How to Teach The Different Parts of Speech
Understanding the Parts of Speech helps students become better writers.
What are the Parts of Speech?
Depending upon the way is used, one word may fall into different categories or lists of a parts of speech. There are eight different parts of speech that every word will fall into: nouns, verbs, adjectives, adverb, interjections, prepositions, pronouns and conjunctions.
A noun is a word that describes a person, place, thing or idea. For example, the word "mother" describes a person, this is a "common noun" as it describes a general person. A "proper noun" describes a specific person by name, and is capitalized, such as "Debby".
Verbs are "action" words, that describe something being done, observed or a state of "being". For example, the words "swim", "think" and "are" (which is a "linking verb").
Adjectives describe nouns. For example in the sentence "Debby wore a sparkly dress yesterday" the word "sparkly" is the adjective.
Adverbs modify (or give clarification) to verbs. For example, it might tell the reader how or when something was done. In the sample sentence above the word "yesterday" modifies the verb "wore".
Interjections add emotion to sentences, and can actually be a stand alone sentence themselves. For example, the words "Shh!" and "Ouch!" and "Hey" can be stand alone, and do not directly relate grammatically to any other words in the sentence.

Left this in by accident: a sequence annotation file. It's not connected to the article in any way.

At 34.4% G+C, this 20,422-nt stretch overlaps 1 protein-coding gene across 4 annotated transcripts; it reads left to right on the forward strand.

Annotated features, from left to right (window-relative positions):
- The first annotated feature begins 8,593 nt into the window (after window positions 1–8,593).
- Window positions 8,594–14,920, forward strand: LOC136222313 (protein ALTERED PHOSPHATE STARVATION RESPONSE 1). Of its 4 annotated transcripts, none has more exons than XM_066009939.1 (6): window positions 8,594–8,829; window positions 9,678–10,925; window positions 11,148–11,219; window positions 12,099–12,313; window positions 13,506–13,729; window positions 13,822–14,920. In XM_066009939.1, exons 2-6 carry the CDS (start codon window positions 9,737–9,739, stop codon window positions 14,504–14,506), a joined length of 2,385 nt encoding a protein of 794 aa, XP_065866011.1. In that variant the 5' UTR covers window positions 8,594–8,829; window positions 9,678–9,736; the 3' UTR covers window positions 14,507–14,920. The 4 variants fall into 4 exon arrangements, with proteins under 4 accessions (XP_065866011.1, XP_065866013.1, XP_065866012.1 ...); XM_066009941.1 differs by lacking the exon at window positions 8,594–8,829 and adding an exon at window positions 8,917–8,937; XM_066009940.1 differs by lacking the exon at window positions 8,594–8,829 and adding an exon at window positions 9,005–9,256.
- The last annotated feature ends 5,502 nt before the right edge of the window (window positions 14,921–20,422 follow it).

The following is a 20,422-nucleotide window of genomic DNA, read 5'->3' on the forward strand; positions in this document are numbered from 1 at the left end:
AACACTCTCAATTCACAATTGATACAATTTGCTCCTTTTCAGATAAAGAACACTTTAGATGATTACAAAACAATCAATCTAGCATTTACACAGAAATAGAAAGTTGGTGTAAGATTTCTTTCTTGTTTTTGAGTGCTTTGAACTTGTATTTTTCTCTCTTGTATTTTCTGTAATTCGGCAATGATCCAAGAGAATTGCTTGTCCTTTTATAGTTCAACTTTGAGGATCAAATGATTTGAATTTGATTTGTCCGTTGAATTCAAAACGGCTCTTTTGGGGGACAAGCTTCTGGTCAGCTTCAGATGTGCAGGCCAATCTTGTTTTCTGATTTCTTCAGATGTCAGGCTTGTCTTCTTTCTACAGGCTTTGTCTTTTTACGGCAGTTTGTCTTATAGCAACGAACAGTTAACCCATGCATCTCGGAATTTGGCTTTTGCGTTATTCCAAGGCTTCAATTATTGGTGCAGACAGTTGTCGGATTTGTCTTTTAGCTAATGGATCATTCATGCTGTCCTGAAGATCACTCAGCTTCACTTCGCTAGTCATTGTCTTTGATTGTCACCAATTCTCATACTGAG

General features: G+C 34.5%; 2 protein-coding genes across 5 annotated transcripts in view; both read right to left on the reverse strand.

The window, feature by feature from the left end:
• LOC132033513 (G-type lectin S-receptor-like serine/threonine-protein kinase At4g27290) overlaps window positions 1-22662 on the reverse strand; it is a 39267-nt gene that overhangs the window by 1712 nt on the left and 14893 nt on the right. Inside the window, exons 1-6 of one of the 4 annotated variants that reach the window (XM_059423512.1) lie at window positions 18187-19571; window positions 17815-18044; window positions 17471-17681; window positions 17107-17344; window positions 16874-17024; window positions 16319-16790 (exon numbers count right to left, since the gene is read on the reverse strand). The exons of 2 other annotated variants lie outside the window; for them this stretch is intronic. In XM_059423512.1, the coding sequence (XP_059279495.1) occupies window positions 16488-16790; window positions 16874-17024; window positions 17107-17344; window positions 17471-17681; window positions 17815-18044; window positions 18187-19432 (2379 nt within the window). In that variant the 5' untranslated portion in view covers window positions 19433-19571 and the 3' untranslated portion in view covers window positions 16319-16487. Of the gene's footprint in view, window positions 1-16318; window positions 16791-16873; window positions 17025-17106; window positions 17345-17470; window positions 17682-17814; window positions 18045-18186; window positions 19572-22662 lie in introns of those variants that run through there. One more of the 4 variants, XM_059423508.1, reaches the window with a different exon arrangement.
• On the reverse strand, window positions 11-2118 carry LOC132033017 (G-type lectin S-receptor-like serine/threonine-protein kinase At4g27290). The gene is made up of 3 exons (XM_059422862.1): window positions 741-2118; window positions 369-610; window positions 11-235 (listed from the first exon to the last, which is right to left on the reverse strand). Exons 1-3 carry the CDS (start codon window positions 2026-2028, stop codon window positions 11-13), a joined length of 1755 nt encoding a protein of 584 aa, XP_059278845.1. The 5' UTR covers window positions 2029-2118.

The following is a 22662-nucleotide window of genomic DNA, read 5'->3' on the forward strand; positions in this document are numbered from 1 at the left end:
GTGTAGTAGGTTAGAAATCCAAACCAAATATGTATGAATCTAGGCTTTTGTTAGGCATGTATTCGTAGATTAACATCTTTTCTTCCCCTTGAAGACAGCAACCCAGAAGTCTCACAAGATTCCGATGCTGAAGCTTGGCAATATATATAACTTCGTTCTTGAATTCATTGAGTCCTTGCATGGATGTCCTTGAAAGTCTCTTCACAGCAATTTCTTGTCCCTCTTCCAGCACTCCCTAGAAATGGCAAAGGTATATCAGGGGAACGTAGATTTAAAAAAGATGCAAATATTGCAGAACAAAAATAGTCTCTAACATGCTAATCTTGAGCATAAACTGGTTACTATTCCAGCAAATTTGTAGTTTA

Prepositions are relationship-type words that tell you how a noun relates to another noun. For example, in the sentence "The dog slept in the doghouse" the word "in" tells you where the dog was.
Pronouns can take the place of proper nouns; instead of naming a person you could use the word "he". For example, instead of "Pete hit the baseball out of the park" you could say "He hit the baseball out of the park."
Conjunctions are linking words that connect words, phrases or clauses together. Common conjunctions are "and" and "or", however there are several more. For example, the word "and" is the conjunction in the sample sentence, "The pizza had pineapple and pepperoni."
Use a Poem to Teach the Parts of Speech
Since the parts of speech can be a difficult thing for children to understand, you may need to use a common example to help children determine the differences in the terms. Often using the parts of speech in their context to helps students better understand the concept.
One way to teach the parts of speech is to use the words in a common poem or story that everyone in the class is familiar with. For example, use a fill-in-the-blank copy of the poem “Little Miss Muffet” where students recall the poem using the word-help in the parenthesis. See the sample below:
(adjective) Miss Muffet
(verb) on a (noun) ,
Eating her curds (conjunction) whey.
Along (verb) a spider
And sat (adverb) beside (pronoun) .
And frightened Miss Muffet (adverb) .
Buy your own copy of a Mad-Lib book (available at grocery stores, online or at school supply stores) or use an online generator such as from write-better-english.com. For students more adept at parts of speech, or for a fun review of the concept, consider making your own “mad-lib” with the help of an online generator.
For more information on the parts of speech, visit grammar.ccc.commnet.edu